How well did the US team perform at Pan Pacs? There was a lot of concern and speculation over the effects of the long trip to Japan without sufficient time to acclimate to the time change as well as the short gap between Nationals and Pan Pacs. To that end, I thought it would be interesting to look at performance differences from Nationals to Pan Pacs. Pan Pacs is the major international meet of this calendar year, so the goal is surely for the US team to perform at its best there. Did they improve on their times from Irvine in Tokyo? There are certainly many confounding factors, and we have no way of knowing who was rested and to what extent at each meet (although obviously no one is ever rested). To simplify even further, I went ahead and just took the fastest time everyone recorded at each meet rather than just worrying about Prelims vs Finals. This isn’t entirely unreasonable, as for the US, the “B” Final at Pan Pacs is pretty significant too – and even Prelims for some events had the same kind of pressure attached to it!
Just looking at this one pair of meets gives us one data point, which wouldn’t say much of anything, so I also took as comparison the six previous years’ pairs: Nationals vs PanPacs in 2010 and 2014, Olympic Trials vs the Olympics in 2012 and 2016, and Nationals vs Worlds in 2013 and 2017 (the other two Worlds had their teams decided the previous year, so would not make for a meaningful comparison). Sometimes, an image can convey the message quickest. Here is a boxplot looking at the improvement in times from the national meet to the international meet, by year:
A negative number on the y-axis indicates that a swimmer in an event improved from Nationals/Trials to the appropriate International meet (whether the Olympics, Worlds, or Pan Pacs). For five of these seven years, the meat of the distribution is the same: half of the data ranges from -0.87% to +0.35% (that is, a 0.8% improvement to a 0.3% regression), and the median is negative in each year(from a 0.54% median improvement in 2013 to a 0.10% median improvement in 2017). You can see the thinly dotted lines marking out the common area. You might say the dotted area is a good guess for what the distribution should be.
But in 2014 and 2018, this box shifts up by nearly a half percent. These are the only two years with positive median, +0.30 and +0.20% respectively. The interquartile range is -0.39% to +0.90% for 2014 and -0.26% to +0.69% this year. In the other years, the worst 25th percentile was -0.71% and the worst 75th percentile was +0.35%. All sizeable, and visibly noticeable, differences.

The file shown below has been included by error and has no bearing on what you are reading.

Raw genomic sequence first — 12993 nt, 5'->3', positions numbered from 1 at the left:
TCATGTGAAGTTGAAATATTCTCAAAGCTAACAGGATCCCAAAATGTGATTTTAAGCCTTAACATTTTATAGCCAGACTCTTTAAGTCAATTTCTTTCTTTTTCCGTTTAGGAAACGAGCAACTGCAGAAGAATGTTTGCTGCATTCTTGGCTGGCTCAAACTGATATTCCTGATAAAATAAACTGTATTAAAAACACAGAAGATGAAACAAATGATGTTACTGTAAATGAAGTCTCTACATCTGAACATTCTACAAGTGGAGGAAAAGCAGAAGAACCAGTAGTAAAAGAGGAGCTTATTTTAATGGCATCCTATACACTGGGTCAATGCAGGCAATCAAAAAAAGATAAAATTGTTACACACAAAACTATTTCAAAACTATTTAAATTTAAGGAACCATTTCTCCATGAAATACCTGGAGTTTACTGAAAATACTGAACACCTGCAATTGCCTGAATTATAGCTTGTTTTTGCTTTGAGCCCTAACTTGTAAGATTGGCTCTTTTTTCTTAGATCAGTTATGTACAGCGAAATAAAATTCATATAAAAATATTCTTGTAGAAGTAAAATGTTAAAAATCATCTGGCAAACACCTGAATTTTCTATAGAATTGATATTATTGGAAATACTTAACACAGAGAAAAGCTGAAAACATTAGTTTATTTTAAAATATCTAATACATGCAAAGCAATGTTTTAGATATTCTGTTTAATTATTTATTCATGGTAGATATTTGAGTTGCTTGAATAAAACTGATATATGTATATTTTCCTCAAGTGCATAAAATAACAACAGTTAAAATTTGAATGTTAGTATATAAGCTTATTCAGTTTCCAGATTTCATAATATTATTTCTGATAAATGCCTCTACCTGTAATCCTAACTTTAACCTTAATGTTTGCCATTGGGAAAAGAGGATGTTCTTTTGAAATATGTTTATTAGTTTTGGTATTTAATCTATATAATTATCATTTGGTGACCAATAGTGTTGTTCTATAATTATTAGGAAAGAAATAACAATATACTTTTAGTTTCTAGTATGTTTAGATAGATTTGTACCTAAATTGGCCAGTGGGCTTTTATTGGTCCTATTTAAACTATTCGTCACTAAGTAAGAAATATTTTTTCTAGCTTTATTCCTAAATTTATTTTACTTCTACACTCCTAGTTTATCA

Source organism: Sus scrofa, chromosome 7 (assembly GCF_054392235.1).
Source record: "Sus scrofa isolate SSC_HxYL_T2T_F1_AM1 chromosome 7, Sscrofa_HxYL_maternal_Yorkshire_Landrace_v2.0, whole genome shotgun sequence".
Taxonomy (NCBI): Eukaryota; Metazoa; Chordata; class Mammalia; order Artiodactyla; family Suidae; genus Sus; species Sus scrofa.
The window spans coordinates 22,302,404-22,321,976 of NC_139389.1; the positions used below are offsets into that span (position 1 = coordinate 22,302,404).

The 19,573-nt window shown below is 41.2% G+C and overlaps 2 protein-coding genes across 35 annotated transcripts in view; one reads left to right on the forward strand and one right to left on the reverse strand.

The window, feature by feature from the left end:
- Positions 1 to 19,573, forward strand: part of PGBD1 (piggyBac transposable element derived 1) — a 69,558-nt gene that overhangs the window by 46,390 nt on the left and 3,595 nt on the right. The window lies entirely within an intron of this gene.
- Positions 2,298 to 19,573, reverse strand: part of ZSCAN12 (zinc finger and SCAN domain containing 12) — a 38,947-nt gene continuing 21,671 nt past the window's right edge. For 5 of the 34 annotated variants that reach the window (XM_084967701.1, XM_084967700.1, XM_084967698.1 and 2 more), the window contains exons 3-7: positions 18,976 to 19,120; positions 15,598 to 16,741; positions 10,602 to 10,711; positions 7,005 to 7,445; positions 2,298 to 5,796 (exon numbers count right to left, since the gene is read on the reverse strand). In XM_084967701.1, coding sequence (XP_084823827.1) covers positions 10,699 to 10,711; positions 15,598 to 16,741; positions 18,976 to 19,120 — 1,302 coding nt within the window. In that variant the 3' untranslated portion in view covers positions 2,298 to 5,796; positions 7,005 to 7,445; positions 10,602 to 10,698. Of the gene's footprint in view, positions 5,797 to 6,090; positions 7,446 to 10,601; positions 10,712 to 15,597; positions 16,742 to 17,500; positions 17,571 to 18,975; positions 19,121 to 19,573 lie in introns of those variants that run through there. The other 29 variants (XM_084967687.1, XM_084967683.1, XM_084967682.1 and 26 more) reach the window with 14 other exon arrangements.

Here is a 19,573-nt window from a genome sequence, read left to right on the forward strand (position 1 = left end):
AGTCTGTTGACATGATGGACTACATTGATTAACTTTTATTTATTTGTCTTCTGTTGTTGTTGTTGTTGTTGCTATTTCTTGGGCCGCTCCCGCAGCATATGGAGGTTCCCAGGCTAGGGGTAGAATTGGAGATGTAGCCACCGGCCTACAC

Why might this be?
One popular fan theory, expressed on the comments under this article and in others, is that we simply do not care about Pan Pacs as much as we care about Worlds or the Olympics. But in the above chart, while 2014 and 2018 are quite different from the two Worlds and two Olympics years shown, 2010 is right in line with them. What was different about 2010? In all three years, Pan Pacs started 11 days after Nationals ended. It’s not that athletes simply had more rest in that one year. But while this year they had to travel to Tokyo (an 8 hour time change), and in 2014 they had to travel to the Gold Coast (a 7 hour time change), in 2010 Pan Pacs were held in Irvine. The very same place as Nationals. No travel, no time acclimation necessary. Perhaps it is the short turnaround with the long time change that is the cause of this nearly-half-percent regression, and not the fact that those athletes representing Team USA just don’t care as much.
Here’s a different way of looking at the same chart above. It’s all the same data, but I merged the 4 World and Olympic years together in the same distribution, as well as Pan Pacs in 2014 and 2018 (but kept the 2010 Pan Pacs separate) for clarity:
Improvement into the four “major” international meets and improvement into Pan Pacs in 2010 is quite similar – 2010 was about a little bit worse, but only by a tenth of a percent. But 2014 and 2018 were dramatically worse:
|worlds + olympics||-0.81%||-0.35%||+0.24%|
|pan pacs 2010||-0.73%||-0.18%||+0.35%|
|pan pacs 2014, 2018||-0.33%||+0.24%||+0.77%|
While the headline story of Pan Pacs going away will probably be our performance in the relays, and the commentator’s performance in announcing them, I can’t help but wonder how this meet would’ve played out if we gave ourselves more time in between Nationals and Pan Pacs, or more time to adjust to the time difference. The athletes themselves aren’t making excuses for their personal performances, but maybe we should?
EDIT: The original version of this article only focused on the years 2016-2018. The new version adds 4 more meets (2010,2012,2013,2014), which notably include two more Pan Pacs years, allowing for a more meaningful comparison.